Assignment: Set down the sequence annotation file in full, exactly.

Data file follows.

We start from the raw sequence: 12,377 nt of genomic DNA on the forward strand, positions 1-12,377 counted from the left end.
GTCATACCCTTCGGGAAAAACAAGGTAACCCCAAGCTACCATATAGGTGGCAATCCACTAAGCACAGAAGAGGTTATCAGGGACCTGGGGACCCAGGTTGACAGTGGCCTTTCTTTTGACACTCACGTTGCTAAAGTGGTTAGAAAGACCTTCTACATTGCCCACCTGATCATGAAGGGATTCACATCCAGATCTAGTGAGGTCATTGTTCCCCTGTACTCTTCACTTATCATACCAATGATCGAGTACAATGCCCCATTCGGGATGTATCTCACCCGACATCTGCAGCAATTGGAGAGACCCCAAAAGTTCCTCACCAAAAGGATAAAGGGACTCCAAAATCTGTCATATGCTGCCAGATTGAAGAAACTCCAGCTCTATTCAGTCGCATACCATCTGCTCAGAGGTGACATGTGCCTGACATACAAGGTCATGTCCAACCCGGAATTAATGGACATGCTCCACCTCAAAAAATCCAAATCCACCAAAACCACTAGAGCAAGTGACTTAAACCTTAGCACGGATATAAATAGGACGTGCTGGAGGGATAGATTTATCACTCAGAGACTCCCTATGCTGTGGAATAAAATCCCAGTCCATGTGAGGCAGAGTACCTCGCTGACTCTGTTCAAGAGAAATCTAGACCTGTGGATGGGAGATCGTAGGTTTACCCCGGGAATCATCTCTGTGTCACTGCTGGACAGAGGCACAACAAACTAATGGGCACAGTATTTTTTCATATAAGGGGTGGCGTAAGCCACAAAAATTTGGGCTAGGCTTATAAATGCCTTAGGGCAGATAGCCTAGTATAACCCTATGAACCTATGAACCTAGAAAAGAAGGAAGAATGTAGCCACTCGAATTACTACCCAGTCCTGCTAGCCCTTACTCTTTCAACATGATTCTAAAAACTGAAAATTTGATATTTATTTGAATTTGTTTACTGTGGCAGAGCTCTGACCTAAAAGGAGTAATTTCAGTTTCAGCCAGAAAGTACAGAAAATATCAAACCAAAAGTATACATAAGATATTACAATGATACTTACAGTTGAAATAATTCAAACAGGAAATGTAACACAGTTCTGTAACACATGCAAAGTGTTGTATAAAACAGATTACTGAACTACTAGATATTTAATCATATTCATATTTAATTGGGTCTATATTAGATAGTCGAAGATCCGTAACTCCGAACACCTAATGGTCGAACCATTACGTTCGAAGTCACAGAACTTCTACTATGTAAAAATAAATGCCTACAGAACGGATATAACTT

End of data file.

We start from the raw sequence: 12,377 nt of genomic DNA on the forward strand, positions 1-12,377 counted from the left end.
GTCATACCCTTCGGGAAAAACAAGGTAACCCCAAGCTACCATATAGGTGGCAATCCACTAAGCACAGAAGAGGTTATCAGGGACCTGGGGACCCAGGTTGACAGTGGCCTTTCTTTTGACACTCACGTTGCTAAAGTGGTTAGAAAGACCTTCTACATTGCCCACCTGATCATGAAGGGATTCACATCCAGATCTAGTGAGGTCATTGTTCCCCTGTACTCTTCACTTATCATACCAATGATCGAGTACAATGCCCCATTCGGGATGTATCTCACCCGACATCTGCAGCAATTGGAGAGACCCCAAAAGTTCCTCACCAAAAGGATAAAGGGACTCCAAAATCTGTCATATGCTGCCAGATTGAAGAAACTCCAGCTCTATTCAGTCGCATACCATCTGCTCAGAGGTGACATGTGCCTGACATACAAGGTCATGTCCAACCCGGAATTAATGGACATGCTCCACCTCAAAAAATCCAAATCCACCAAAACCACTAGAGCAAGTGACTTAAACCTTAGCACGGATATAAATAGGACGTGCTGGAGGGATAGATTTATCACTCAGAGACTCCCTATGCTGTGGAATAAAATCCCAGTCCATGTGAGGCAGAGTACCTCGCTGACTCTGTTCAAGAGAAATCTAGACCTGTGGATGGGAGATCGTAGGTTTACCCCGGGAATCATCTCTGTGTCACTGCTGGACAGAGGCACAACAAACTAATGGGCACAGTATTTTTTCATATAAGGGGTGGCGTAAGCCACAAAAATTTGGGCTAGGCTTATAAATGCCTTAGGGCAGATAGCCTAGTATAACCCTATGAACCTATGAACCTAGAAAAGAAGGAAGAATGTAGCCACTCGAATTACTACCCAGTCCTGCTAGCCCTTACTCTTTCAACATGATTCTAAAAACTGAAAATTTGATATTTATTTGAATTTGTTTACTGTGGCAGAGCTCTGACCTAAAAGGAGTAATTTCAGTTTCAGCCAGAAAGTACAGAAAATATCAAACCAAAAGTATACATAAGATATTACAATGATACTTACAGTTGAAATAATTCAAACAGGAAATGTAACACAGTTCTGTAACACATGCAAAGTGTTGTATAAAACAGATTACTGAACTACTAGATATTTAATCATATTCATATTTAATTGGGTCTATATTAGATAGTCGAAGATCCGTAACTCCGAACACCTAATGGTCGAACCATTACGTTCGAAGTCACAGAACTTCTACTATGTAAAAATAAATGCCTACAGAACGGATATAACTT